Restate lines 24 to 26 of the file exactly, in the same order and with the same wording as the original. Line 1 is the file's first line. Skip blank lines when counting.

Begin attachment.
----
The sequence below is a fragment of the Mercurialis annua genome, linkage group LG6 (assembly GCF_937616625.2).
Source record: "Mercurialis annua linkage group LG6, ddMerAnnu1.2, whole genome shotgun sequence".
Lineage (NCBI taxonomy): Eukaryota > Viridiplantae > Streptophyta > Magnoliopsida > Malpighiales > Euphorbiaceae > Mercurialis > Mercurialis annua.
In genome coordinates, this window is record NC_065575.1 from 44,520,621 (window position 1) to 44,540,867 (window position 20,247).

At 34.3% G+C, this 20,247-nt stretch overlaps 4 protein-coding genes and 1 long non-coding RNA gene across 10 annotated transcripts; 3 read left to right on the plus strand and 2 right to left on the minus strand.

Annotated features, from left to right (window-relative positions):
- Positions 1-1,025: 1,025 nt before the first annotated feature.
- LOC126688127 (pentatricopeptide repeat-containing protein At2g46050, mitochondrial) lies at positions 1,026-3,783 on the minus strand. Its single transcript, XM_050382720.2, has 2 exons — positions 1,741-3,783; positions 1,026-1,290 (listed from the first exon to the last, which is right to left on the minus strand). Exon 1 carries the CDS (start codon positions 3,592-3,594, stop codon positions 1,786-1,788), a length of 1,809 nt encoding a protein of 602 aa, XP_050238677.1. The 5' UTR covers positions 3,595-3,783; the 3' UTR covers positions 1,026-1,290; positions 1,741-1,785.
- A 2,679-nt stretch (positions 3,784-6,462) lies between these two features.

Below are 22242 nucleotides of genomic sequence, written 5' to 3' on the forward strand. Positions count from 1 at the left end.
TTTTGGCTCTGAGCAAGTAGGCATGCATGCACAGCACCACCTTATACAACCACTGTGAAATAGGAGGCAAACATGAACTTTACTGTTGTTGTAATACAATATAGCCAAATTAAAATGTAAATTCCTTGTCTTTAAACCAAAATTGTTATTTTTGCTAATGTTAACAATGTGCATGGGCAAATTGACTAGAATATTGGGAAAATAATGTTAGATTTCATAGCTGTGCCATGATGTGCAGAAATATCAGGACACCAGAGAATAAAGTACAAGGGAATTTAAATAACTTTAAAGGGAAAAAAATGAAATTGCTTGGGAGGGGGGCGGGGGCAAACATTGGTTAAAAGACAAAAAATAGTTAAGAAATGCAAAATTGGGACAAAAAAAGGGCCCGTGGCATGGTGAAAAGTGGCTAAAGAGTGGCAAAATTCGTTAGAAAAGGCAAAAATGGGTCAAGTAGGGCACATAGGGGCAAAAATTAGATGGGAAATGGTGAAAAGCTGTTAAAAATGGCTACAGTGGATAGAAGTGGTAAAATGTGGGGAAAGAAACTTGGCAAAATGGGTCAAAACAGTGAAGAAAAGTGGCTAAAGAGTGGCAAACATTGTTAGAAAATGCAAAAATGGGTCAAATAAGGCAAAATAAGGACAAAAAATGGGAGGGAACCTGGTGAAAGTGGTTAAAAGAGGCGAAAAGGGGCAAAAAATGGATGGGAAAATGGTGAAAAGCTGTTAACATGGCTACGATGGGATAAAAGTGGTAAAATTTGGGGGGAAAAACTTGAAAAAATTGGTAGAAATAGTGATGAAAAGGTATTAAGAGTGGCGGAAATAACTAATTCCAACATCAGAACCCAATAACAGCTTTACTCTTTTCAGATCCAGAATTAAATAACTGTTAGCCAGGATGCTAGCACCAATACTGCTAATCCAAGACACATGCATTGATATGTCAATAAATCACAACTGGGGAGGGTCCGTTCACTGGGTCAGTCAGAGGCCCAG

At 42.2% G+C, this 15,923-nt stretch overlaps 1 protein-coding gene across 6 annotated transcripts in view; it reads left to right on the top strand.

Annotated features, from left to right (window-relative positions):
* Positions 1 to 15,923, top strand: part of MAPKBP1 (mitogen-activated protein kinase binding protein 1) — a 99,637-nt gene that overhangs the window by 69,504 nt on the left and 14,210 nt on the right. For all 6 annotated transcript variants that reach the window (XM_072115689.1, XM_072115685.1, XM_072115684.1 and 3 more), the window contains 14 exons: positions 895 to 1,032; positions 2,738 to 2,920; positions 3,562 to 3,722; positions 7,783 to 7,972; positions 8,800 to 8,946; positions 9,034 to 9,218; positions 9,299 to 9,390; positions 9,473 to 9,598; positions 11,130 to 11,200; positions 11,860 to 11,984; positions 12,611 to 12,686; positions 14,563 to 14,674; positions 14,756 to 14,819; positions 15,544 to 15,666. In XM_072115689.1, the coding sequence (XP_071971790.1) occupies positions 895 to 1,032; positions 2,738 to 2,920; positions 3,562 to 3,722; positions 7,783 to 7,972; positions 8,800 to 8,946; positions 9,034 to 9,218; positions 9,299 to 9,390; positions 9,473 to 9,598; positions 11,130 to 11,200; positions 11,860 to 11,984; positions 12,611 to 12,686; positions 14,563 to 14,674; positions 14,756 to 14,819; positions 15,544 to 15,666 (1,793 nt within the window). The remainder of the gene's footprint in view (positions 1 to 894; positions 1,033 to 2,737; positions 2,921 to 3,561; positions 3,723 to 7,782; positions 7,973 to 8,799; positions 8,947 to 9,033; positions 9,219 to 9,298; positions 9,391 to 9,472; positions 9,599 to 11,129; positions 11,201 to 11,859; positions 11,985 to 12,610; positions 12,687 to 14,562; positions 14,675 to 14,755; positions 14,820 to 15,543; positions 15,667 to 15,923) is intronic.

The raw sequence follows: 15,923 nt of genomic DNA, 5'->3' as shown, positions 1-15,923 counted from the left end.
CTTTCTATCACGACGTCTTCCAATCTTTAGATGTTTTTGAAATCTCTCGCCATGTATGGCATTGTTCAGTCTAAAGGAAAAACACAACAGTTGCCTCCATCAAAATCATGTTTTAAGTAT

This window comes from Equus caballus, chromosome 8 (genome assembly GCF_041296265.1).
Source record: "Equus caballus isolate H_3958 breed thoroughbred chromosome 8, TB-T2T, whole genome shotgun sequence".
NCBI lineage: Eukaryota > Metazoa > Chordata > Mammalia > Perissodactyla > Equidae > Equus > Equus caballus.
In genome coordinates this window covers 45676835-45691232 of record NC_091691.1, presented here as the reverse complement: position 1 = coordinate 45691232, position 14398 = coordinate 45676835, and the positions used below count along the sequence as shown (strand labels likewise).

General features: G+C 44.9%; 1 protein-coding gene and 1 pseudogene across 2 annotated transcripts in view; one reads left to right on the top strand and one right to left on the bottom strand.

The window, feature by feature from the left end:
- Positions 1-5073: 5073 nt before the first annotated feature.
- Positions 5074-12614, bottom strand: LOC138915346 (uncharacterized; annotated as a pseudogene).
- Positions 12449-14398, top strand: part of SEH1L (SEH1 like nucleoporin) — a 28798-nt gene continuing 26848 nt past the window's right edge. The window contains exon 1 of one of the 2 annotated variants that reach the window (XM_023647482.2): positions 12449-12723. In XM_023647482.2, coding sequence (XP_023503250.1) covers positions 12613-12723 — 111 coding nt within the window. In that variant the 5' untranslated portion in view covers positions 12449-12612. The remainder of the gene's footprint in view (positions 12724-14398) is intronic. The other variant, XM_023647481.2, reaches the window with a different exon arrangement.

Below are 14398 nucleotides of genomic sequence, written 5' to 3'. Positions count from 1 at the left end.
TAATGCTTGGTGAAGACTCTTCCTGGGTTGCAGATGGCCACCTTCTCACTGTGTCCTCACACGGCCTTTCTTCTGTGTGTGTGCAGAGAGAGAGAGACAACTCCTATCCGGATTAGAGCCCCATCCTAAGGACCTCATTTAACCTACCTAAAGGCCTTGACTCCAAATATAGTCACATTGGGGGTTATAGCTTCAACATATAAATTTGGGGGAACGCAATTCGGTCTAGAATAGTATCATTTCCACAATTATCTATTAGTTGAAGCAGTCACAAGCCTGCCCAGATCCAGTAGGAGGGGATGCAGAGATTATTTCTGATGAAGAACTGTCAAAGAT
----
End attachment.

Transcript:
- Positions 5074-12614, bottom strand: LOC138915346 (uncharacterized; annotated as a pseudogene).
- Positions 12449-14398, top strand: part of SEH1L (SEH1 like nucleoporin) — a 28798-nt gene continuing 26848 nt past the window's right edge. The window contains exon 1 of one of the 2 annotated variants that reach the window (XM_023647482.2): positions 12449-12723. In XM_023647482.2, coding sequence (XP_023503250.1) covers positions 12613-12723 — 111 coding nt within the window. In that variant the 5' untranslated portion in view covers positions 12449-12612. The remainder of the gene's footprint in view (positions 12724-14398) is intronic. The other variant, XM_023647481.2, reaches the window with a different exon arrangement.

Below are 14398 nucleotides of genomic sequence, written 5' to 3'. Positions count from 1 at the left end.